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Chapter Twenty

Pytor left his lunch companions before the meal ended. He knew what etiquette required. He had listened to Herr Farber and his blond friend insist it was the duty of every German to right the wrongs inflicted upon the Futerland. In between mouthfuls of sausage Herr Farber would expand on the virtuous of Germany. The conversation grew insufferable. There wasn’t much left of Pytor’s tongue to bite. So he folded his napkin and placed it on the table.

“I’m so sorry,” he said, “but the motion of the train and the coffee has made me queasy. I don’t want to spoil everyone’s lunch.” He got up and politely bowed to the group before Herr Farber could comment. He caught Katalyna’s eyes. She was not happy. Too bad. Why in the world did she accept the invitation from those miserable people?

He made it to his seat and leaned back. A nap was in order. He put his hat over his face.

“Attention,” the uniformed conductor said as he walked the length of the train car, “we will be arriving in Szczecin in twenty minutes. Please have your documents.”

Pytor froze. What if he was found out? What if they wouldn’t allow him to get to Berlin? His family? Yakob? His mind and heart raced. His hands turned cold. He had trouble swallowing. He must gain his composure. He forced himself to breathe and glimpsed at the passing scenery from the window. A Chopin melody came to him. He closed his eyes for a second or two and began to hum. It’s all right. His papers were in order. His Polish looks have never betrayed him. No one knows except, no… Katalyna. How would she…? She doesn’t. Not eating pork…? It was too expensive. He could only afford the strudel. Reich marks only went so far. He sat up. Everyone appeared at ease. The border was not an issue for them.

The door that separated his car from the next opened and Katalyna stepped through. She came towards him.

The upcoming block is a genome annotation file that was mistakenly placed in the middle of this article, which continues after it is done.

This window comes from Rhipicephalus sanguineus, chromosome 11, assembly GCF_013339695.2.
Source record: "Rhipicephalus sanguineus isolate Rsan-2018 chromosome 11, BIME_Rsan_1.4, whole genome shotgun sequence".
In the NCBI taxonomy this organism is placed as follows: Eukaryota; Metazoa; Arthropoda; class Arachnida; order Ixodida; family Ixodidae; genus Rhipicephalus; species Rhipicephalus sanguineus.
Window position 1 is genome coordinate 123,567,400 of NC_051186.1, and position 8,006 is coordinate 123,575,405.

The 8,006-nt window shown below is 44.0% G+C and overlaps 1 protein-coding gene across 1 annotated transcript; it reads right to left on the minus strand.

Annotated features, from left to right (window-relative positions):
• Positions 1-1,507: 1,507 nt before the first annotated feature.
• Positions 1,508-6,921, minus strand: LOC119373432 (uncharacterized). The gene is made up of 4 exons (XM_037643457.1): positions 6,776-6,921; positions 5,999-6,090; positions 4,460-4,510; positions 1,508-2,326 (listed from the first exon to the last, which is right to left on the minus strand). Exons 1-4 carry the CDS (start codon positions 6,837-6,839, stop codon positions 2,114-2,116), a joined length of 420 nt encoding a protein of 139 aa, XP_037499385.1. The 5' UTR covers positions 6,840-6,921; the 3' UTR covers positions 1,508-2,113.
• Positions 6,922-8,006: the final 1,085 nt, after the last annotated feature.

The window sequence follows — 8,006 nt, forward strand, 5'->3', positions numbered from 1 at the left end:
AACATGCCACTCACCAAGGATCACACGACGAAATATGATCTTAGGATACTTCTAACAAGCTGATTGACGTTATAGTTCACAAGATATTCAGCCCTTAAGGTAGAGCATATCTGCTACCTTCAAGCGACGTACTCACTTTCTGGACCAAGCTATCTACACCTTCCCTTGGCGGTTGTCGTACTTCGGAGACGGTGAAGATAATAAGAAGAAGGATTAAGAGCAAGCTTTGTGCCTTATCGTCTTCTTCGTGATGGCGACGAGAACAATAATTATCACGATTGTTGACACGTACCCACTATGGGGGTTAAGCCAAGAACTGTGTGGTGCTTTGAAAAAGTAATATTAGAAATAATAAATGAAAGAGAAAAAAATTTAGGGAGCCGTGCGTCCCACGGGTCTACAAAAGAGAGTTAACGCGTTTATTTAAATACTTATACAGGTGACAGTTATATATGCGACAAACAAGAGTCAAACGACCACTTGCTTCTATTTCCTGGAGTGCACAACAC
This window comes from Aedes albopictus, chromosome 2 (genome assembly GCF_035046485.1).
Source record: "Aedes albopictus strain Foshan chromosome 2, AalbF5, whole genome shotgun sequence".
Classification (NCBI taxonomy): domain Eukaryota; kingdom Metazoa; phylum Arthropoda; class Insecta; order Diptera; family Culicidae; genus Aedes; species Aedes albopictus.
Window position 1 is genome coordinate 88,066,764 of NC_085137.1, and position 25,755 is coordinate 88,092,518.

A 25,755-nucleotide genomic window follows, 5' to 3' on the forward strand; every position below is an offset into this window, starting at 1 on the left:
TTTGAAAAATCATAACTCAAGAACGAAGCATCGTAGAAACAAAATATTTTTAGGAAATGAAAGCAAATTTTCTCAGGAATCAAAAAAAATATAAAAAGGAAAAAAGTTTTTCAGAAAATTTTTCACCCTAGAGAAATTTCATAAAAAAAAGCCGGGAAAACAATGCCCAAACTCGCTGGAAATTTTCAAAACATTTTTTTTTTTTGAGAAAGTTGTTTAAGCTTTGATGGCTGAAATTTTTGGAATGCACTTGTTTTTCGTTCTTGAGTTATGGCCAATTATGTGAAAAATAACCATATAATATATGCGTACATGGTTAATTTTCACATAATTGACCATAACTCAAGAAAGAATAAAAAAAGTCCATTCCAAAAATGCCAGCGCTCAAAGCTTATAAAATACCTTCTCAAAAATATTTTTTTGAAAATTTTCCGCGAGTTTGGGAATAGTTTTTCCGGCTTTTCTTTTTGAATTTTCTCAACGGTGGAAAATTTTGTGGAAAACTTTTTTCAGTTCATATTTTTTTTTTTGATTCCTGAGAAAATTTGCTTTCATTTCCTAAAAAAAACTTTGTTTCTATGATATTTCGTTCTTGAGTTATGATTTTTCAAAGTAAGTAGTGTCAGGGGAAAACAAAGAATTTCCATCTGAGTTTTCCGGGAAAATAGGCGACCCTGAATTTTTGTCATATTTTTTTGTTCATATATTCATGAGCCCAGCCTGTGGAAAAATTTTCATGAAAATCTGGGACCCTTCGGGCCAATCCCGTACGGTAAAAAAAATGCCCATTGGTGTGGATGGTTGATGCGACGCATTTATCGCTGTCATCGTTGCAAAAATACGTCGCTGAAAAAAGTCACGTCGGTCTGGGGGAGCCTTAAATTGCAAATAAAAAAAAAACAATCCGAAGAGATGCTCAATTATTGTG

“Herr Doktor, my seat,” she pointed.

He stood to let her pass.

“You shouldn’t have left,” she said in a low voice. She took out a hairbrush from her purse.

“He was a boor.”

She ran the brush with brisk strokes through her hair several times. “That’s precisely why.”

“I don’t understand.”

She stared at him and then picked up her purse to put the brush away. “Oh, you are too much,” she laughed, “your innocence is… charming, to the point of either calculating or stupid. Do you think Herr Farber and his stummen kopf, dumb head girlfriend only happened to be on the train?”

“I don’t…I didn’t think…”

“Nothing happens by chance. When I got to the dinning car, it was as if they were waiting.”

He folded his hands in front of him. “What are you talking about? There is nothing to hide. This is a business trip. I’m not some thief or criminal. Maybe…” He turned to her and stared.

“Oh, Professor, apple strudel instead of pork schnitzel. What could be the reason?

He hoped he didn’t blush. “It’s hard to admit, but its finance. A professor’s salary is not large.”

“So it was money.” She seemed to think about it. “ I’m sorry to have thought anything else.”

He knew he should end this discussion. She was given a plausible explanation. An adwokat friend once advised about the danger of asking one too many questions. In music it was squeezing too many notes in a measure.

“Why did you think I didn’t order the schnitzel?” Good advice is only good if heeded.

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